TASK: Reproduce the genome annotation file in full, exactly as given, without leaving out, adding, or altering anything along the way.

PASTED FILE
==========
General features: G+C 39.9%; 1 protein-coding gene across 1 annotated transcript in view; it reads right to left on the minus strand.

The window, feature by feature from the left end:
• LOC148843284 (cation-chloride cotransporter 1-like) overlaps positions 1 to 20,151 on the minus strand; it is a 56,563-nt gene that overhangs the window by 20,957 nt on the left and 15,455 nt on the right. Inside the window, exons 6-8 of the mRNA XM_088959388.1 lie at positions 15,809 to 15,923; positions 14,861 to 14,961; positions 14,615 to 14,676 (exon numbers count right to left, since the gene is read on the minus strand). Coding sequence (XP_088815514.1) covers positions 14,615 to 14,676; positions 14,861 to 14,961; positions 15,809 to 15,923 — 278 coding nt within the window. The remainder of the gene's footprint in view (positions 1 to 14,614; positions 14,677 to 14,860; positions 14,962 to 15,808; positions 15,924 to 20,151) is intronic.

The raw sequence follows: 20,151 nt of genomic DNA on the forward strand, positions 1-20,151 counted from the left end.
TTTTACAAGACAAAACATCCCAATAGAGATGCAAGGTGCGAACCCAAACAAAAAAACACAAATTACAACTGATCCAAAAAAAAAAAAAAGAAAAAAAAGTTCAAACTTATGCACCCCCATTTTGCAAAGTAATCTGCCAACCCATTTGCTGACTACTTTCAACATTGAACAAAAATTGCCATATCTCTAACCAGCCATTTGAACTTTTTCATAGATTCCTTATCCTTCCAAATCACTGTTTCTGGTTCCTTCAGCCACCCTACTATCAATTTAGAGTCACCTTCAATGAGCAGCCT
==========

General features: G+C 39.9%; 1 protein-coding gene across 1 annotated transcript in view; it reads right to left on the minus strand.

The window, feature by feature from the left end:
• LOC148843284 (cation-chloride cotransporter 1-like) overlaps positions 1 to 20,151 on the minus strand; it is a 56,563-nt gene that overhangs the window by 20,957 nt on the left and 15,455 nt on the right. Inside the window, exons 6-8 of the mRNA XM_088959388.1 lie at positions 15,809 to 15,923; positions 14,861 to 14,961; positions 14,615 to 14,676 (exon numbers count right to left, since the gene is read on the minus strand). Coding sequence (XP_088815514.1) covers positions 14,615 to 14,676; positions 14,861 to 14,961; positions 15,809 to 15,923 — 278 coding nt within the window. The remainder of the gene's footprint in view (positions 1 to 14,614; positions 14,677 to 14,860; positions 14,962 to 15,808; positions 15,924 to 20,151) is intronic.

The raw sequence follows: 20,151 nt of genomic DNA on the forward strand, positions 1-20,151 counted from the left end.
TTTTACAAGACAAAACATCCCAATAGAGATGCAAGGTGCGAACCCAAACAAAAAAACACAAATTACAACTGATCCAAAAAAAAAAAAAAGAAAAAAAAGTTCAAACTTATGCACCCCCATTTTGCAAAGTAATCTGCCAACCCATTTGCTGACTACTTTCAACATTGAACAAAAATTGCCATATCTCTAACCAGCCATTTGAACTTTTTCATAGATTCCTTATCCTTCCAAATCACTGTTTCTGGTTCCTTCAGCCACCCTACTATCAATTTAGAGTCACCTTCAATGAGCAGCCT